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CU students turn to Tibetan Buddhism for spirtiuality
by Caroline Murray, The Campus Press (Colorado Univ), Nov 19, 2006
Boulder offers variety of ways to worship, meditate
Boulder, CO (USA) -- Religious beliefs at CU run the gamut from mainstream faiths to more general spiritualism, but experts say Tibetan Buddhism is quickly gaining popularity among the college demographic.
According to Tibetan Buddhism, suffering exists because of desire - and the path to enlightenment is eliminating desire through meditation. By meditating, Buddhists believe they can lose the self and become one with nature.
"Students seem it be interested most in mainstream Christianity, but more people are being drawn to these nature religions," said Greg Johnson, a religious studies professor at CU.
Johnson said the attraction to these religions is a reaction to conservative religious trends.
"(Students) desire a spirituality that is more in tune with nature. They discover new horizons and start wondering 'who are these other people?'" Johnson said.
Lynn Ross-Bryant, also a religious studies professor at CU, said virtually every religion in existence is practiced here in Boulder. She, like Johnson, mentioned Tibetan Buddhism as an increasingly popular religion among students.
A common place for the Buddhists in Boulder to practice their religion is in the Boulder Shambhala Meditation Center, where people go to meditate and hear talks as well as gather socially.
Janet Solyntjes, the director of the center, said the Shambhala Meditation Center was a place to "enter a path of meditation and contemplation."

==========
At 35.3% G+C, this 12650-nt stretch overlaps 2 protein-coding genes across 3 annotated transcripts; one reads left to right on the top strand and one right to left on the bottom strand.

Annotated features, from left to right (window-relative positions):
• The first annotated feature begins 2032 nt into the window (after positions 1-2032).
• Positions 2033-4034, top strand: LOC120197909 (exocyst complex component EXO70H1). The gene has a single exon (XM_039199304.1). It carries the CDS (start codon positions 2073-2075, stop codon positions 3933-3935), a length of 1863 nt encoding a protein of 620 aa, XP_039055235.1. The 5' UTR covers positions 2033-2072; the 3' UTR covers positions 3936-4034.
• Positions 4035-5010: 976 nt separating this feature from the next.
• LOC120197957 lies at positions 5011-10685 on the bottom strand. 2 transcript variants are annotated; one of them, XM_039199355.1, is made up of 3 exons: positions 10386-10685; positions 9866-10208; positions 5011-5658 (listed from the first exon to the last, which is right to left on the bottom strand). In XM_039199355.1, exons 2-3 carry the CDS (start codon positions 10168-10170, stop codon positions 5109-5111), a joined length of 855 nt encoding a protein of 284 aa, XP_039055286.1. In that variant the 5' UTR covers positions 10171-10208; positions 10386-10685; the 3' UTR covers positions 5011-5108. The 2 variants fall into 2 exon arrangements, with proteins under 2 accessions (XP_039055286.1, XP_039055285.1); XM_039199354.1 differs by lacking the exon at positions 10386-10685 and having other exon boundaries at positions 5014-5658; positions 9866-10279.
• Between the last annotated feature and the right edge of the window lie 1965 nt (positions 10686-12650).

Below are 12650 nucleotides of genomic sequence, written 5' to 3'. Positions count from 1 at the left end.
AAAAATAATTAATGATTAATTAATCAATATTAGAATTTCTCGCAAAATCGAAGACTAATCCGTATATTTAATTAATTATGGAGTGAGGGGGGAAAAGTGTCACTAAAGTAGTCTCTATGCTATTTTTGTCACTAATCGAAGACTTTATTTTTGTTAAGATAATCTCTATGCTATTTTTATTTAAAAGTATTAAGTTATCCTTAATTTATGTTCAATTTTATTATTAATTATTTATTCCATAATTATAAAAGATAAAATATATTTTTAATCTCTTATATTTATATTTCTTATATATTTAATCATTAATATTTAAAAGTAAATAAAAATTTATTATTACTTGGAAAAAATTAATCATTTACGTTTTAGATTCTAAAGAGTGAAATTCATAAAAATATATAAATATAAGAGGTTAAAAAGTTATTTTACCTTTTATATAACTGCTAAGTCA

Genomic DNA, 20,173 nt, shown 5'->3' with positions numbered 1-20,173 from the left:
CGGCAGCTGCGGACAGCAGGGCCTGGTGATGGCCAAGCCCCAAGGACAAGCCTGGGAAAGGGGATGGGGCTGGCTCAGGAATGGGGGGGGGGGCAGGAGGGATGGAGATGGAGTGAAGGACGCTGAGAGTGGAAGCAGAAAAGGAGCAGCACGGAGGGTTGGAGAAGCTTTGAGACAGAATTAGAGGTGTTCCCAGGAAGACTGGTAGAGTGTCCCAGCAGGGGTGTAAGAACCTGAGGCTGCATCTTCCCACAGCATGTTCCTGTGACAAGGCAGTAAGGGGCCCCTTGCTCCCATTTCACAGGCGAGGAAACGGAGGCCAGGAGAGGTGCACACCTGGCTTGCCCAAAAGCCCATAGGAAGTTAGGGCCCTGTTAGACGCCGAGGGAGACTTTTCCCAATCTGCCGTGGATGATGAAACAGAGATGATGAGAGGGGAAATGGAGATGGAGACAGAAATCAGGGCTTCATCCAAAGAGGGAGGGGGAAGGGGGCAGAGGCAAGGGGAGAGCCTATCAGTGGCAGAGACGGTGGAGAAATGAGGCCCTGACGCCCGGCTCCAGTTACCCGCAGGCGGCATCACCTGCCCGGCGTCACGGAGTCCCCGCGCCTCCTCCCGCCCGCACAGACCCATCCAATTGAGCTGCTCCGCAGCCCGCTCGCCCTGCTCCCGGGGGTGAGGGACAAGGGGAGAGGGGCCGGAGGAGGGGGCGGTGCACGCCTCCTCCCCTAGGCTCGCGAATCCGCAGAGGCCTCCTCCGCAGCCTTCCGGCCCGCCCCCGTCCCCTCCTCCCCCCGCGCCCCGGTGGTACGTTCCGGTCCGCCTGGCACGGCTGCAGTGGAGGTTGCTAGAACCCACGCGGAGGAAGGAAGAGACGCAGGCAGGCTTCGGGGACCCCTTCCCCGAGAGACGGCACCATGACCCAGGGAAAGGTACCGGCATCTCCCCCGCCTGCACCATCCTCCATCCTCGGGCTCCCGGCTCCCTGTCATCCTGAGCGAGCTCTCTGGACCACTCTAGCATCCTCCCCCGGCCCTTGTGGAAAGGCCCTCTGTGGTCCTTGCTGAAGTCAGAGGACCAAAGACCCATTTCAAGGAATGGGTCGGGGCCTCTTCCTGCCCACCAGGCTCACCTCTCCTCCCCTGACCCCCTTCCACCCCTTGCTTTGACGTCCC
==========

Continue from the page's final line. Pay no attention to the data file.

Solyntjes said there has been a steady growth of people interested in Buddhism all over the United States.
"They're seeking something for their stress," Solyntjes said. "They think there has to be something that can relieve their anxiety."
The Shambhala Center could also be a secular place. Solyntjes said many people just come to meditate and relax, and sometimes that leads them to Buddhism.
"I've done yoga and stuff before, and I love it just because it's so relaxing," said Mollie Calvani, a senior architecture major. "I don't really feel like I want to be Buddhist afterwards, but I guess it really depends on where you go."
Solyntjes said she thinks this is a growing trend because it is more visible to the public eye now than ever before. She said it is getting more and more common because doctors have been discovering the health benefits of meditating.
Meditating isn't for everybody, though.
"I can't sit still for that long," said Ashley Beard, a junior journalism major. "Plus, yoga is really tough and strenuous on your body."
Solyntjes said meditating takes dedication to get your mind to the right place.
"This isn't a new age quick fix," Solyntjes said. "It's a relationship between the mind and body, and it's not necessarily an easy thing."
Solyntjes said there are ex-Catholics that come to the center because they feel more welcome and like they can be more open there. She said Tibetan Buddhism is a science of the mind, a way of life and a sense of cleansing.
"Our minds are habituated in believing everything it thinks," Solyntjes said.